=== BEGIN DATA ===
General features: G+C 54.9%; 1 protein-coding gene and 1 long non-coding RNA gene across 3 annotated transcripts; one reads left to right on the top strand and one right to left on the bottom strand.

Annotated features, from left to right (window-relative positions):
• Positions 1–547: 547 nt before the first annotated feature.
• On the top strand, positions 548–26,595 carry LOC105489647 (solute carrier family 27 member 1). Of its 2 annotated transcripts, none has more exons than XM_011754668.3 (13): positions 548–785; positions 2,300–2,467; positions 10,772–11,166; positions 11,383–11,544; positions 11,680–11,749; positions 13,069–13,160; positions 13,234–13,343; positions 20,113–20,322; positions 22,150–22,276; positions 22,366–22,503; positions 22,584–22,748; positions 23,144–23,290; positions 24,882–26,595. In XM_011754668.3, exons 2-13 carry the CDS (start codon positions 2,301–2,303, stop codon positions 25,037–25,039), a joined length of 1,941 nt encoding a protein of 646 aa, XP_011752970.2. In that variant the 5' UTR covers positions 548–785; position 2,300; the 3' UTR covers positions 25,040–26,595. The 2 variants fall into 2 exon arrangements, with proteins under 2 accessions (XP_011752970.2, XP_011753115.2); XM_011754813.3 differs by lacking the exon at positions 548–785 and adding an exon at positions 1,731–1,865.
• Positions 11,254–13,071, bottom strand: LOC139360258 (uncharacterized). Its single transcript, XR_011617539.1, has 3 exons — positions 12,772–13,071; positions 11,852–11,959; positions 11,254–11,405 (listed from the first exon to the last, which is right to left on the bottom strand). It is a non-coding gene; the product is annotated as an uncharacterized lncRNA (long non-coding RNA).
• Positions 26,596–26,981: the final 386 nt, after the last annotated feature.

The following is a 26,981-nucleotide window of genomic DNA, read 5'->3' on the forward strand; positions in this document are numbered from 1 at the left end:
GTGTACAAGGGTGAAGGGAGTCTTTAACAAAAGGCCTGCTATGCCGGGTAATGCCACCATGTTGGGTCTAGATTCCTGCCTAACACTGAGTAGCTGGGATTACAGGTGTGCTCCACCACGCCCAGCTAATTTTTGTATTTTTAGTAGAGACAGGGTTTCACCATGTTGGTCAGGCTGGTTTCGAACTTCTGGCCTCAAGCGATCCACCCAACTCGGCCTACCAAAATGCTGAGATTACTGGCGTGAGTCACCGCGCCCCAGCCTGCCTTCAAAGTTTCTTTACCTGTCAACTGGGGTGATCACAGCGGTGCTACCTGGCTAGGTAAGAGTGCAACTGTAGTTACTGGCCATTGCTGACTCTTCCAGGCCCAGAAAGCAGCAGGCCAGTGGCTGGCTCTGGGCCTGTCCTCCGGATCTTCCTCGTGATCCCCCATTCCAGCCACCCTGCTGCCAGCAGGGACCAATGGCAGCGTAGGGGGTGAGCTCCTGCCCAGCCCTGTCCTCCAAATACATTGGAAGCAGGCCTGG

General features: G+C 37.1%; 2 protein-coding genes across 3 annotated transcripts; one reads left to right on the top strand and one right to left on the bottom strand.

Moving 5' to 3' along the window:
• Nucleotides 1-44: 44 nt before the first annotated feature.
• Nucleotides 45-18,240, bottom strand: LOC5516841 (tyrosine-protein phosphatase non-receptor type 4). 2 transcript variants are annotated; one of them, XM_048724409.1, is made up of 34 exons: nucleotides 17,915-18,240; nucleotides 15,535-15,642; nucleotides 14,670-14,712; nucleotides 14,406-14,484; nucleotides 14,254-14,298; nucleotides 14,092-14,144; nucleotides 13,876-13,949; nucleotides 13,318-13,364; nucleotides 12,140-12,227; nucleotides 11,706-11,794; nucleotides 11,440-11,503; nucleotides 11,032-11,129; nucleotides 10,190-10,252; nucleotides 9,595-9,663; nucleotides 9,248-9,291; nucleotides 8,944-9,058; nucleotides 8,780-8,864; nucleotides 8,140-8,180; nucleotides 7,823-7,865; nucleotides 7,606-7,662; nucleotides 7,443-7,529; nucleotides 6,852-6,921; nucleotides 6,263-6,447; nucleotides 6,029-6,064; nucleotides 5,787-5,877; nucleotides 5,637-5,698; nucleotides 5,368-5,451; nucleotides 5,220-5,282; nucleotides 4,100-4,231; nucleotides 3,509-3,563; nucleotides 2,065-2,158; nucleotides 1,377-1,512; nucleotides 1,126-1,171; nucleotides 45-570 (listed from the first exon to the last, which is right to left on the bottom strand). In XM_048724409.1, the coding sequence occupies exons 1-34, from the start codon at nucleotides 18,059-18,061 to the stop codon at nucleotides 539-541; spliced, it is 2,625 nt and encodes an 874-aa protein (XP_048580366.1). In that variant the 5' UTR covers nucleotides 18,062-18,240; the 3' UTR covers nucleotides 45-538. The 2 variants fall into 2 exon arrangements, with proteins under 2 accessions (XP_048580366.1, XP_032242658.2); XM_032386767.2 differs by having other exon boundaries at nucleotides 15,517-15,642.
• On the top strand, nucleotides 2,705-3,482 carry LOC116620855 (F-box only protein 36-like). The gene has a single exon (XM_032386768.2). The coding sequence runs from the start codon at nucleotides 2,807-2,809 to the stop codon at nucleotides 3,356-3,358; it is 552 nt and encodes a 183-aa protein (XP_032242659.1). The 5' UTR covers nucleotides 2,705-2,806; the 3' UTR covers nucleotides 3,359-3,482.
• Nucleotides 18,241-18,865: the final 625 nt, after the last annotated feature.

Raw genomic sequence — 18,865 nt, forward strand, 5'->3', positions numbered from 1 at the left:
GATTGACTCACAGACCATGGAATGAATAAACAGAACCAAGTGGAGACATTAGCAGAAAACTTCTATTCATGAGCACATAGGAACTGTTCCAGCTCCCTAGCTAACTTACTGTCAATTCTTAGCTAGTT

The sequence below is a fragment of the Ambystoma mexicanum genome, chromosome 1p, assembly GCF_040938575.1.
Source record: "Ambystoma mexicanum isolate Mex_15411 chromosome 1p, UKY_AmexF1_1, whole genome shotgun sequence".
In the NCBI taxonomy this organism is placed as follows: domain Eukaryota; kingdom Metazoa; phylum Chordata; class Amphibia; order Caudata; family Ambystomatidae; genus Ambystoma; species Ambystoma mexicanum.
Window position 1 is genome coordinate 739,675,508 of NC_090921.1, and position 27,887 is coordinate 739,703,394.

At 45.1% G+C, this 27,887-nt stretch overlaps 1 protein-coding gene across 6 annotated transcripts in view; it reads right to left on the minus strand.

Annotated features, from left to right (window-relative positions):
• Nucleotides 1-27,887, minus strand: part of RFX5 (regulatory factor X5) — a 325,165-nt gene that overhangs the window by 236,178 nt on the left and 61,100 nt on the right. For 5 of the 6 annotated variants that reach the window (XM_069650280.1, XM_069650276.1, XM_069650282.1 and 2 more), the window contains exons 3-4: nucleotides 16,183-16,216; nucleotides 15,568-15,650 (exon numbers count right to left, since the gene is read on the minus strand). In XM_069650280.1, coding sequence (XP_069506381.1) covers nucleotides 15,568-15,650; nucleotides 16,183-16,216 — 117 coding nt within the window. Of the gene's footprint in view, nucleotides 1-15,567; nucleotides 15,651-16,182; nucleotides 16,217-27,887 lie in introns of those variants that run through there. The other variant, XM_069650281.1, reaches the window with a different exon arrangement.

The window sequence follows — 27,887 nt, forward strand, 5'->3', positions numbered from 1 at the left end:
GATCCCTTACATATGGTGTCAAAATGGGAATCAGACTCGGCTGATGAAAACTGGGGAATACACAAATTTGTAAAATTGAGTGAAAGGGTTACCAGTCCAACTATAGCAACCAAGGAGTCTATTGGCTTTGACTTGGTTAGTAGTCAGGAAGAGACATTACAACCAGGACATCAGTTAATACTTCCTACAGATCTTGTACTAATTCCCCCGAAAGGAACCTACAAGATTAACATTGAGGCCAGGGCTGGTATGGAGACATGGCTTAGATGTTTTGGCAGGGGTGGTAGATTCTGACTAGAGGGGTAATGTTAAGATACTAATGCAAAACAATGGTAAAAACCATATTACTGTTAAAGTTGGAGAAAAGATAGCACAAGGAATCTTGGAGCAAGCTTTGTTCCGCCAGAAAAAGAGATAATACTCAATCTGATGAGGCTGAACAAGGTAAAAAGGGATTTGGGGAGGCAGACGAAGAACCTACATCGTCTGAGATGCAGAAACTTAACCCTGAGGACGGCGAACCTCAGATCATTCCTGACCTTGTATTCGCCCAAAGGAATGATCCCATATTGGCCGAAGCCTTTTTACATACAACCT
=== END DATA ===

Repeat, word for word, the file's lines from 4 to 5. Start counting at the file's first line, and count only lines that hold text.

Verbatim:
• On the top strand, positions 548–26,595 carry LOC105489647 (solute carrier family 27 member 1). Of its 2 annotated transcripts, none has more exons than XM_011754668.3 (13): positions 548–785; positions 2,300–2,467; positions 10,772–11,166; positions 11,383–11,544; positions 11,680–11,749; positions 13,069–13,160; positions 13,234–13,343; positions 20,113–20,322; positions 22,150–22,276; positions 22,366–22,503; positions 22,584–22,748; positions 23,144–23,290; positions 24,882–26,595. In XM_011754668.3, exons 2-13 carry the CDS (start codon positions 2,301–2,303, stop codon positions 25,037–25,039), a joined length of 1,941 nt encoding a protein of 646 aa, XP_011752970.2. In that variant the 5' UTR covers positions 548–785; position 2,300; the 3' UTR covers positions 25,040–26,595. The 2 variants fall into 2 exon arrangements, with proteins under 2 accessions (XP_011752970.2, XP_011753115.2); XM_011754813.3 differs by lacking the exon at positions 548–785 and adding an exon at positions 1,731–1,865.
• Positions 11,254–13,071, bottom strand: LOC139360258 (uncharacterized). Its single transcript, XR_011617539.1, has 3 exons — positions 12,772–13,071; positions 11,852–11,959; positions 11,254–11,405 (listed from the first exon to the last, which is right to left on the bottom strand). It is a non-coding gene; the product is annotated as an uncharacterized lncRNA (long non-coding RNA).